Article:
When costs are levelized across the lifecycle, nuclear is one of the most cost-effective methods of power generation. Indeed, OECD research shows that nuclear is the lowest levelized cost option for power generation for all OECD countries under certain capital cost projections. Regional differences in the cost of capital for nuclear projects mean that while cost can be a challenge for greenfield nuclear projects in Europe and North America, it is seen as less of an issue in Asia, where economies of scale, lower labour costs and more recent experience in building reactors all have an impact. In economies where financing traditional greenfield projects is seen as challenging, SMRs are often cited as the future because their size and the fact that they are ready to install keep investment costs low.
Public exposure to radiation resulting from the generation of electricity by nuclear power plants is just a fraction of that from coal-powered plants, according to a report from the United Nations Scientific Committee on the Effects of Atomic Radiation (UNSCEAR).
UNSCEAR yesterday released the results of a comparative study it has conducted of exposures from generating technologies based on nuclear power, coal, natural gas, oil, biofuels, geothermal, wind and solar.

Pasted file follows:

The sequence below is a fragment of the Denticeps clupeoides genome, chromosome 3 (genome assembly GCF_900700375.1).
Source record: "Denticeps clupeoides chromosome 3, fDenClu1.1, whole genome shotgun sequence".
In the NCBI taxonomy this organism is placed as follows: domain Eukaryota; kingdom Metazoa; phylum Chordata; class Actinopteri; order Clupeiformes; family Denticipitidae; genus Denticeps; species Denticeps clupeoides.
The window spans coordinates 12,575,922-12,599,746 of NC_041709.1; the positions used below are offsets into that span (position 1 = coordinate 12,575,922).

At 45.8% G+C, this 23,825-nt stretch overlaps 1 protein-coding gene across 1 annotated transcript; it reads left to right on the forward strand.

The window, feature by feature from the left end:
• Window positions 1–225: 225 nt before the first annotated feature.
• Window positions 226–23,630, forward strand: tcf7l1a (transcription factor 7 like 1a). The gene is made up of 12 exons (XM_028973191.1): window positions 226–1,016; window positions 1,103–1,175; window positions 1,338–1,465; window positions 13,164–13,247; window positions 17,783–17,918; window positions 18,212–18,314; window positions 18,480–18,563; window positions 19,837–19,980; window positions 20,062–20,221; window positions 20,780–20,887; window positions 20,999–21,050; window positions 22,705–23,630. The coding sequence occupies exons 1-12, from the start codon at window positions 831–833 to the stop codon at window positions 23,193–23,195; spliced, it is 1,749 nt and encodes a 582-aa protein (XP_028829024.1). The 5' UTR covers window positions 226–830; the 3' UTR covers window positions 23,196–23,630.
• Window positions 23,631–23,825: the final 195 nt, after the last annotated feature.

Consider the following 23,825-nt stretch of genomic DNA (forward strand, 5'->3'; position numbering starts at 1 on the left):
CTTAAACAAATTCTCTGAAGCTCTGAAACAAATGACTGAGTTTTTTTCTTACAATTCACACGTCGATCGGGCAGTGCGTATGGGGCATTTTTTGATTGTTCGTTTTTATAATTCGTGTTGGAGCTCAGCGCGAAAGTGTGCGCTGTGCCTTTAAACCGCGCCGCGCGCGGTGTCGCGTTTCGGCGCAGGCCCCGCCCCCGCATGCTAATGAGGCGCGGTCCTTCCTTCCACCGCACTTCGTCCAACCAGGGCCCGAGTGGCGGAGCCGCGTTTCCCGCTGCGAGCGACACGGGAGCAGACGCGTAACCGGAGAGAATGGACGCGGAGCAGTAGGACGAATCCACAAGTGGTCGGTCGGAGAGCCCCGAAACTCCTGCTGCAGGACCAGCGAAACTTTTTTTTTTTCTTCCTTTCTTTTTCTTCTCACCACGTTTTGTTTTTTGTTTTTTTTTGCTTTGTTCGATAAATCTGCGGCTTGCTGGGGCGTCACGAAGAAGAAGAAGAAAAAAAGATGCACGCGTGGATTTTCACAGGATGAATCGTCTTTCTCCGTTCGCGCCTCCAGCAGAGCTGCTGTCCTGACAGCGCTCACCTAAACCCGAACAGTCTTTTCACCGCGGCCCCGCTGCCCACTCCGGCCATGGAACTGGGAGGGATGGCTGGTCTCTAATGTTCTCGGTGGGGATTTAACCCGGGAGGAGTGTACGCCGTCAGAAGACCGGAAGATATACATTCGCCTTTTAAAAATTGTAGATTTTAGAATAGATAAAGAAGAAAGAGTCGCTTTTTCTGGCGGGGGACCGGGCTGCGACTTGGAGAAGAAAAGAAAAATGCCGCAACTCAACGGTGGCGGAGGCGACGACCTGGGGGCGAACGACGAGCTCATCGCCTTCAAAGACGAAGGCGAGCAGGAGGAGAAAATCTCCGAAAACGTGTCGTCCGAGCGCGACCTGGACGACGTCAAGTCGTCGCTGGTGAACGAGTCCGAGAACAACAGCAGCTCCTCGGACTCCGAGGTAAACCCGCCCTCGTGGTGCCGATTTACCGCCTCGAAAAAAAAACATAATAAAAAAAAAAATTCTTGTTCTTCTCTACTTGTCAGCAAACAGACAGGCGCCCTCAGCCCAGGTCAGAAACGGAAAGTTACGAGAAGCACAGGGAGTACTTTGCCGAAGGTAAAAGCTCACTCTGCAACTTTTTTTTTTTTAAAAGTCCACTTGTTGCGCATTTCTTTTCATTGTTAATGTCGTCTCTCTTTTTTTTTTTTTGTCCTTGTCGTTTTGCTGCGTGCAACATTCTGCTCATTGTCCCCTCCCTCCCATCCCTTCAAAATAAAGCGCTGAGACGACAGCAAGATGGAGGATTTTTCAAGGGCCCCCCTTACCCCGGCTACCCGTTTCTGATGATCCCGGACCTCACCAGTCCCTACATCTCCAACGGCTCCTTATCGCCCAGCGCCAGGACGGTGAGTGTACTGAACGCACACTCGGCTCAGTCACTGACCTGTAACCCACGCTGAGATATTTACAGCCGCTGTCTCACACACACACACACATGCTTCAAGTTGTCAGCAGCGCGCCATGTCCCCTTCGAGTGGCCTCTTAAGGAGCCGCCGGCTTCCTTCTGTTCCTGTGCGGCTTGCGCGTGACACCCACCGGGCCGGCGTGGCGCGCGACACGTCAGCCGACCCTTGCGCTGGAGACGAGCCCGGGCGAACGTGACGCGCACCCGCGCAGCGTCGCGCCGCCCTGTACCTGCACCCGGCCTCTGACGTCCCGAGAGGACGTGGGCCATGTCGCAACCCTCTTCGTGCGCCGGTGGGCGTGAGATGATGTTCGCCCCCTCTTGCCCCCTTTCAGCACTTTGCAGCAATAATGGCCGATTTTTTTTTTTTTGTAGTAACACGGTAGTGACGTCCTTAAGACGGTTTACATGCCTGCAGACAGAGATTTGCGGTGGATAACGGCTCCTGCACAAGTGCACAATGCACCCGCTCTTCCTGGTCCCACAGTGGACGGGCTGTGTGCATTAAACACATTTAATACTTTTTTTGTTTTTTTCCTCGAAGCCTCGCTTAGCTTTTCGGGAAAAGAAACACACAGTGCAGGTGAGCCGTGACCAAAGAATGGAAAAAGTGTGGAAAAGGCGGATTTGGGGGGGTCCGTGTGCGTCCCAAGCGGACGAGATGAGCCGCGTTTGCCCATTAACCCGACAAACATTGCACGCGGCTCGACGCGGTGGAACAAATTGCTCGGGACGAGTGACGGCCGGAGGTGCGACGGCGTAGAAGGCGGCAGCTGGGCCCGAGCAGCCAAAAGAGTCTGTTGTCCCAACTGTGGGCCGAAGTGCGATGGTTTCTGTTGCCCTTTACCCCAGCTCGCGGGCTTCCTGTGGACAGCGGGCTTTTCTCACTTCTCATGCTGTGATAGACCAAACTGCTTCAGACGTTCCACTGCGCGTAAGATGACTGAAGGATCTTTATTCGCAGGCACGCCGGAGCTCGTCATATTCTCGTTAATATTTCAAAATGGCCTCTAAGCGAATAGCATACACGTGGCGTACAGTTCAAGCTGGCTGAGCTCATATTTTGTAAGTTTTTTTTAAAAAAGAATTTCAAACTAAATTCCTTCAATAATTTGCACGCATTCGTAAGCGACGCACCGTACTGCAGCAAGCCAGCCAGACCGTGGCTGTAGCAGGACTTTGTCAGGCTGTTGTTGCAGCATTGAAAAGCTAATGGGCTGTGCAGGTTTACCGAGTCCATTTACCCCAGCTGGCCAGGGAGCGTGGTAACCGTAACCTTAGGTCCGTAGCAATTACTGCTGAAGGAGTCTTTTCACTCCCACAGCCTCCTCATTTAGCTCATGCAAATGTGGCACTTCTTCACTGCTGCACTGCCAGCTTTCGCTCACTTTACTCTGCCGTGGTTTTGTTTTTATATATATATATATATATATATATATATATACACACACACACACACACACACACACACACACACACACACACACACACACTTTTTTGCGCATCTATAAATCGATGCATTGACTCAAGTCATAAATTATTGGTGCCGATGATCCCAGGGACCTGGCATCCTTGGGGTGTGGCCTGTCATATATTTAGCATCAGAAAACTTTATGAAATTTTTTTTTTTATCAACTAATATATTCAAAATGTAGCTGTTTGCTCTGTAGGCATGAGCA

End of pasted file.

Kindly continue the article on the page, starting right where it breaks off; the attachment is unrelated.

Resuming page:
The committee said that while exposure levels are very low, the coal cycle contributed more than half of the total radiation dose to the global population from electricity generation. The nuclear fuel cycle, it said, contributed less than one-fifth of this. The collective dose for coal generating technologies is 670-1400 man Sieverts, depending on the age of the power plant, while that of nuclear is 130 man Sv. This is followed by geothermal at 5-160 man SV, natural gas at 55 man Sv and oil at 0.03 man Sv.
UNSCEAR also evaluated radiation exposure per unit of electricity generated, using 2010 as a reference year for comparison. The committee concluded that the values for coal and nuclear are about the same in the short term: 0.7-1.4 man Sv per GWe for coal and 0.43 man Sv/GWe for nuclear.
It noted over a period of hundreds of years, “an accumulation of very small doses from long-lived radionuclides result in larger collective doses from the nuclear fuel cycle”. However, the total collective dose (to both the public and workers) per unit of electricity generated by the coal cycle was larger than that generated by the nuclear fuel cycle, “even when considering the long-lived globally-circulating radionuclides integrated out to 500 years”.